Learn How to Tell a Dream Job from Reality
Pursuing a law degree may not be as straight forward as you thought? There are several avenues to explore. Learn of these here in your quest for a dream job…
A legal career has many different avenues. A law degree can open any one of these avenues, meaning law school graduates have to carve out their own path. And once a path is carved, keep in mind that one single path is not even realistic. There are many types of law. Sometimes attorneys find themselves on a career path they’d never imagined before law school. That’s why it’s good to meet some law practitioners early on, in order to learn about different specialties of law. Students should be able to see a practical application of what they can do with a law degree. That way, they can make the right career choice in a such a diverse field.
Dream Jobs vs Reality
Law school graduate is one thing; becoming a successful attorney is another. A typical dream of a future law school student is to become a civil rights attorney. These are the attorneys who protect the balance of individual and government power. It’s less common for an applicant to law school to be dreaming of going into corporate and securities law, even though there are many more jobs in this area. In fact, jobs for civil rights attorneys are so sought after that many attorneys take on civil rights cases pro bono just so they can work in this field. They may have gone to law school with intentions of becoming the next Johnny Cochran but reality hit and they found work in one of the many other types of law where there are many more jobs for law school graduates.
Let’s take a look at some of the two major types of law. Remember, these are then broken down into the actual types of law. For a complete description of the many fields of law, consult a law school admissions office.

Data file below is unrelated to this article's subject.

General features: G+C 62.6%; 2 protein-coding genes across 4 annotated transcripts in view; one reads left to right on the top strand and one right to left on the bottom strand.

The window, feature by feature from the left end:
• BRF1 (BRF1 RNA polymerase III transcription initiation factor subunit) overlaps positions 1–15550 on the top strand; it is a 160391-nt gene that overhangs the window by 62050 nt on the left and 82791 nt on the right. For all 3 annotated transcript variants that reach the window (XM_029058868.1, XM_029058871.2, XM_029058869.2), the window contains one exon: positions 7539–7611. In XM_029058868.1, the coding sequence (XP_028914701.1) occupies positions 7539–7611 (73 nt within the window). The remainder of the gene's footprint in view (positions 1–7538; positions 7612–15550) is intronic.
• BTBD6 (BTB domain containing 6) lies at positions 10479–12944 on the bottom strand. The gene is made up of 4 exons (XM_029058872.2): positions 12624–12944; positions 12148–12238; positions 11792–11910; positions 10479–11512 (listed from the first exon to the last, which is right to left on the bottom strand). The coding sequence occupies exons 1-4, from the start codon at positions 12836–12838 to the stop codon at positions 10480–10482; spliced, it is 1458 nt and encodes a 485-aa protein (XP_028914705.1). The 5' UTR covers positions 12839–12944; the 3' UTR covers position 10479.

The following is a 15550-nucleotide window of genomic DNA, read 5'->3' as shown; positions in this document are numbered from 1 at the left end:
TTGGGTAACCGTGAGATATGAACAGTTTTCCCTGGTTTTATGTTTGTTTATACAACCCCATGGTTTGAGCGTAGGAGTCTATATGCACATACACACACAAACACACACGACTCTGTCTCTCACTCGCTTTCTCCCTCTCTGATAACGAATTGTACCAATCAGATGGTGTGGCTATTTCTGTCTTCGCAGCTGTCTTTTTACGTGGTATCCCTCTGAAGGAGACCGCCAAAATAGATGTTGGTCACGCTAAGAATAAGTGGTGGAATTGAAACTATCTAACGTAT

Substantive law is the type of law we see enforced on the streets…often by police. If someone robs a bank, a substantive law has been broken. If your neighbor hires an undocumented person who is not legal to work in the United States, a substantive law has been broken. If a corporation hides important financial information from its shareholder, well there goes another substantive law broken.
Most people don’t even know there is any other type of law other than substantive law. That’s because the other types of law, called procedural law, deal with the legal system on a higher, administrative level. For example, the steps that must be followed in a trial case are dictated by procedural law. What laws do members of the US Supreme Court follow in their daily operations? Procedural law.
Now, there are other types of law that fall into a sub category under substantive law…private law and public law. Then those types can also be divided. Private law covers transactions between private parties…real estate transactions, business transactions…both are types of private law. For public law, we have mainly what you see on Law & Order: murder, burglary, assault, etc.
In the most general sense, there are two types of law: Procedural Law and Substantive Law. However, generally people are most concerned with the latter; substantive law. This is the type of law which matters to most people…the legal rules of society by which we all live, and which are enforceable. The US courts, the police, defense lawyers, and everyday citizens of the US come into contact with some form of substantive law every day. This is the working body of legal rights and duties that make up our legal world.
Procedural law is what governs the courts, the legal professionals and the enforcement institutions (e.g. the Police) which keep the substantive laws going. Most people are not concerned with the types of law at this level…unless they are working at something like the Procedural Law Institute or some government legal consulting agency or for an educational institution.
Civil procedural law in the US follows the supreme court-mandated Federal Rules of Civil Procedure. We also have the Federal Rules of Criminal Procedure. This lets lawyers know how to go about doing their job…the procedure.
For example, how does a lawyer know when he or she has to file complaints or serve documents on the opposition? Procedural law determines this. What’s the next step in your case? Your lawyer knows what to do because he or she studied procedural law in law school.
This has been a Guukle guest post
Belinda Mills is a freelance writer and she write on law, business and finance topics, more of her work can be seen here